manually soldering.
5.2.Future works
A future development of this thesis it could be the implementation and
programing of this standard interface in the DeviceNet network through the
bus CAN incorporated. It also would have to check the circuit of the USB port
because there are some problems with the communication.
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References
A.Awadhi. What is the serial communication? (n.d.) from
http://www.efarabi.com/en/resarchnarticles/rs232%20serial%20communication.pdf
Christopher E. Strangio. Data communications basics. (2006) from
http://www.camiresearch.com/Data_Com_Basics/data_com_tutorial.html#anchor418
474
EIA-RS Serial communications. User’s guide. (2004) from
http://www.gesensing.com/downloads/multi/downloads/916-054B.pdf
Bruce Negley. Getting control through CAN. (2000) from
http://www.sensorsmag.com/networking-communications/getting-control-throughcan-883
Devicenet communication manual. (2008) from http://www.weg.net/files/products/116893.pdf
Devicenet-CIP on CAN Technology. (2006) from
http://www.odva.org/portals/0/library/Publications_Numbered/PUB00026R2.pdf
Tutorial Devicenet. (n.d.) from http://www.smar.com/devicenet.asp
Devicenet introduction. (n.d.) from http://www.rtaautomation.com/devicenet/
CAN and Devicenet. (n.d.) from
http://support.russelectric.com/scadaworld/PDF%27s%5CDeviceNet%5CCanandDevic
eNet-1.pdf
AVR Studio 4 Description. (n.d.) from
http://www.atmel.com/dyn/products/tools_card.asp?tool_id=2725
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Appendix A
#include "avr/io.h"
#include <util/delay.h>
void PORT_Init()
{
PORTA = 0b00000000;
DDRA = 0b00000000;
//set Optocoupler as input (Bit0:7 = 0)
PORTB = 0b00000000;
DDRB = 0b00000000;
PORTC = 0b00000000;
DDRC = 0b11111111;
//set Relay as output (Bit0:7 = 1)
PORTD = 0b00000000;
DDRD = 0b00000000;
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PORTF = 0b00000000;
DDRF = 0b00000000;
}
int main()
{
PORT_Init();
while (1)
{
unsigned char i;
// Read input from PORTA.
// This port will be connected to the 8 optocouplers
i = PINA;
// Send output to PORTC.
// This port will be connected to the 8 Relays
PORTC = i;
_delay_ms(10);
_delay_ms(10);
}
return 1;
}
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/* CPU frequency */
#define F_CPU 16000000UL
/* UART baud rate */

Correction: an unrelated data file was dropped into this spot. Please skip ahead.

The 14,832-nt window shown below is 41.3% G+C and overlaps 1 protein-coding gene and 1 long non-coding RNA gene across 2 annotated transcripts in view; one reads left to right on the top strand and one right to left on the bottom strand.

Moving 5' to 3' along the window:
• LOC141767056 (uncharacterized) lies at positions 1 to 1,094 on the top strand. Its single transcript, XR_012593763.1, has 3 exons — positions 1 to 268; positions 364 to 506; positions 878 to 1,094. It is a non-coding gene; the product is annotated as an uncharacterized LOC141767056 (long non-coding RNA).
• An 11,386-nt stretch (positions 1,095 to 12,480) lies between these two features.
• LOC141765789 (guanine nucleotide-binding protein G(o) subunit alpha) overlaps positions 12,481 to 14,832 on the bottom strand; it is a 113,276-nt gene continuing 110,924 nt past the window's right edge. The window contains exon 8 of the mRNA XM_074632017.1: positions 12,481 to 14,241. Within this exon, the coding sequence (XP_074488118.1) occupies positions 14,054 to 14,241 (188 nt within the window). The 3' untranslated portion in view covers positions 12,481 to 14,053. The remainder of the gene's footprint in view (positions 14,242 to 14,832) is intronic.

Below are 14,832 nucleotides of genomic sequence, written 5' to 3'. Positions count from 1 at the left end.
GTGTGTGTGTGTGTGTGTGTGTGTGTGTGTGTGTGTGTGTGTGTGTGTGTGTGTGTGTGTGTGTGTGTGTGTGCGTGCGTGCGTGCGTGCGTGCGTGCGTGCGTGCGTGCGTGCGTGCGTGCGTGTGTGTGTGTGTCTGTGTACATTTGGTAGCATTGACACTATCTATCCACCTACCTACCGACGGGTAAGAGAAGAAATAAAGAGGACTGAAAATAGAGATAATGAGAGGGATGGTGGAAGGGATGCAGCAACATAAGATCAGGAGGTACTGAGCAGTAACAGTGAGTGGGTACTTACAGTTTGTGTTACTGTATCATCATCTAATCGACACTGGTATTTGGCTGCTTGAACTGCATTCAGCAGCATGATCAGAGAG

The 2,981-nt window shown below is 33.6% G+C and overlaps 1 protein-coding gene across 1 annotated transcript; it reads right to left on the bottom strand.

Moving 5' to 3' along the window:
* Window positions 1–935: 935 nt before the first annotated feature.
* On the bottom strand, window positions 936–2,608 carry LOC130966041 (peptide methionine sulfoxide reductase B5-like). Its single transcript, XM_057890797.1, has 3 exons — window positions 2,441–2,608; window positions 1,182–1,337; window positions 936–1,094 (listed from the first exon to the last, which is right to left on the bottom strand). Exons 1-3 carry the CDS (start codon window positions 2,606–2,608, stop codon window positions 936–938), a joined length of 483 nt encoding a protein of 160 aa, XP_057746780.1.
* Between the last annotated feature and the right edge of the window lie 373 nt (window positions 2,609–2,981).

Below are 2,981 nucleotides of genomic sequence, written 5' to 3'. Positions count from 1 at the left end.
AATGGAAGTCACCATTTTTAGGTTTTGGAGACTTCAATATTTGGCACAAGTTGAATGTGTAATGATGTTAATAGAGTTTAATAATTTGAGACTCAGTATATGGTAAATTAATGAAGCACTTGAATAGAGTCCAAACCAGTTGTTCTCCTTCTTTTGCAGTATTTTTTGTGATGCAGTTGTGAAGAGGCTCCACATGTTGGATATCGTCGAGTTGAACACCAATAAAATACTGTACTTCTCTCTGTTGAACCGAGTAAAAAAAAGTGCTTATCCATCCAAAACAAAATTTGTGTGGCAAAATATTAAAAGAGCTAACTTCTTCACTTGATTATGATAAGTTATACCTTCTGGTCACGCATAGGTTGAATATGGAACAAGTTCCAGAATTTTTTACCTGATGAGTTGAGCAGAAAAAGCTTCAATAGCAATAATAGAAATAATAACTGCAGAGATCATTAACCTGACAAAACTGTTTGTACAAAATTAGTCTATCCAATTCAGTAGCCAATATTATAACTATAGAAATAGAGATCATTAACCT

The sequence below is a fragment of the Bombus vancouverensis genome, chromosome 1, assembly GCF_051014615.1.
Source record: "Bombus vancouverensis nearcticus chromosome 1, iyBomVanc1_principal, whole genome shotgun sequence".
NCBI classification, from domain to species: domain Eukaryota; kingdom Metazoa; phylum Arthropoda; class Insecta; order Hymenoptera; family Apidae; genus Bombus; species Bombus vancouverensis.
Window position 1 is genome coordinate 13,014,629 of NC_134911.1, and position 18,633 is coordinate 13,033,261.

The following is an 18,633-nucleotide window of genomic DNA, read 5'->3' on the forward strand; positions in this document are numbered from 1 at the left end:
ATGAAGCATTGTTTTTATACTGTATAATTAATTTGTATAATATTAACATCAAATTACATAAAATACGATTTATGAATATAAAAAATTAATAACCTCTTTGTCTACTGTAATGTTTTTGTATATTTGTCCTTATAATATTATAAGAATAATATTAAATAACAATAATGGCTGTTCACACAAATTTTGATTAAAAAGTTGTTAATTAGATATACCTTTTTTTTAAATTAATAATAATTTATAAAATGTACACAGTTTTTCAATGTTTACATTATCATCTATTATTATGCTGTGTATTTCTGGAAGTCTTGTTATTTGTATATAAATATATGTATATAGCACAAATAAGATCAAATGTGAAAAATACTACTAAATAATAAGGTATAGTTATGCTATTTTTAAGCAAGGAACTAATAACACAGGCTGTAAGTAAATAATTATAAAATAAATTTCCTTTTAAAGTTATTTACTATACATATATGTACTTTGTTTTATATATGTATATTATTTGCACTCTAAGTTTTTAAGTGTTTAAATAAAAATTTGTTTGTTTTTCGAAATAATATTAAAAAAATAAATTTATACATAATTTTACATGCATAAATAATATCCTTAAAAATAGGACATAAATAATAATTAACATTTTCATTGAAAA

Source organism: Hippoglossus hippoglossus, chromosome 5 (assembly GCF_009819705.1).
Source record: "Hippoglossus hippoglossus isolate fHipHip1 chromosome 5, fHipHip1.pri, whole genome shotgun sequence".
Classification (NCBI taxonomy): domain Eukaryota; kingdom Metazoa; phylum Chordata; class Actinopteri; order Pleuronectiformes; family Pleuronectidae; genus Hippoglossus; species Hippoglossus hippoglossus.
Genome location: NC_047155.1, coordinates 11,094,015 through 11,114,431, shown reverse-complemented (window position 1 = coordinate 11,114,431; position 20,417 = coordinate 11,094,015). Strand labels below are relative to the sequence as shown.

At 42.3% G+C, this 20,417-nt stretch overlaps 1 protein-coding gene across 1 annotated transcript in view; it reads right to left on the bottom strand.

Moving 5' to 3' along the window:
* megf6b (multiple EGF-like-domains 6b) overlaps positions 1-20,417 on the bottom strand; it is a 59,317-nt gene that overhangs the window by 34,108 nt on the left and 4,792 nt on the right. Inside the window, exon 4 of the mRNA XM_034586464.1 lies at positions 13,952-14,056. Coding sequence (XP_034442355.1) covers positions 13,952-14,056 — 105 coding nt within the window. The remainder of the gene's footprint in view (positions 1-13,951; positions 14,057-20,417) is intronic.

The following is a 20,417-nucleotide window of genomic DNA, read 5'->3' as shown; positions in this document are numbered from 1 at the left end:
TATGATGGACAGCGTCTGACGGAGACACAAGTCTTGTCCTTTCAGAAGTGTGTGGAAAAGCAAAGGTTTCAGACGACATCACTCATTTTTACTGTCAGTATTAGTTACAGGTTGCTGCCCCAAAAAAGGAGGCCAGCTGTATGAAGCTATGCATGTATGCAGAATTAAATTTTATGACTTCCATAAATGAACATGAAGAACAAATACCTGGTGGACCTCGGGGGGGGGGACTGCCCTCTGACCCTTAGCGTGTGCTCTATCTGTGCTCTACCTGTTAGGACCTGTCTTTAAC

#define UART_BAUD 9600
#include <stdio.h>
#include <avr/io.h>
#include <util/delay.h>
/*
static void
delay_1s(void)
{
unsigned int i;
for (i = 0; i < 100; i++)
_delay_ms(10);
}
*/
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void PORT_Init()
{
PORTA = 0b00000000;
DDRA = 0b00000000;
PORTB = 0b00000000;
DDRB = 0b00000000;
PORTC = 0b00000000;
DDRC = 0b00000000;
PORTD = 0b00000000;
DDRD = 0b00001000;
//TX set as output (Bit1 = 1)
PORTE = 0b00000000;
DDRE = 0b00000000;
PORTF = 0b00000000;
DDRF = 0b00000000;
}
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void
uart_init(void)
{
#if F_CPU < 20000000UL && defined(U2X)
UCSR1A = _BV(U2X);
/* improve baud rate error by using 2x clk */
UBRR1L = (F_CPU / (8UL * UART_BAUD)) - 1;
#else
UBRR1L = (F_CPU / (16UL * UART_BAUD)) - 1;
#endif
UCSR1B = _BV(TXEN) | _BV(RXEN); /* tx/rx enable */
}
unsigned char USART_send(unsigned char data){
// wait until UDRE flag is set to logic 1
while ((UCSR1A & (1<<UDRE1)) == 0x00){;}
UDR1 = data; // Write character to UDR for transmission
return data;
}
unsigned char USART1_Receive(void)
{
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/* Wait for data to be received */
while ( ! (UCSR1A & (1<<RXC1)));
/* Get and return received data from buffer */
return UDR1;
}
int
main(void)
{
//unsigned int i;
unsigned char dato;
PORT_Init();
uart_init();
while (1) {
dato = USART1_Receive();
//
_delay_ms(10);
//fflush(stdin);
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USART_send('[');
//
_delay_ms(10);
//
fflush(stdin);
USART_send(dato);
//
_delay_ms(10);
//
fflush(stdin);
USART_send(']');
_delay_ms(10);
fflush(stdin);
// rotate right 10 times
/*
for (i = 0; i < 10; i++)
{
USART_send('6');
_delay_ms(10);
//delay_1s();
}*/
}
return 0;
}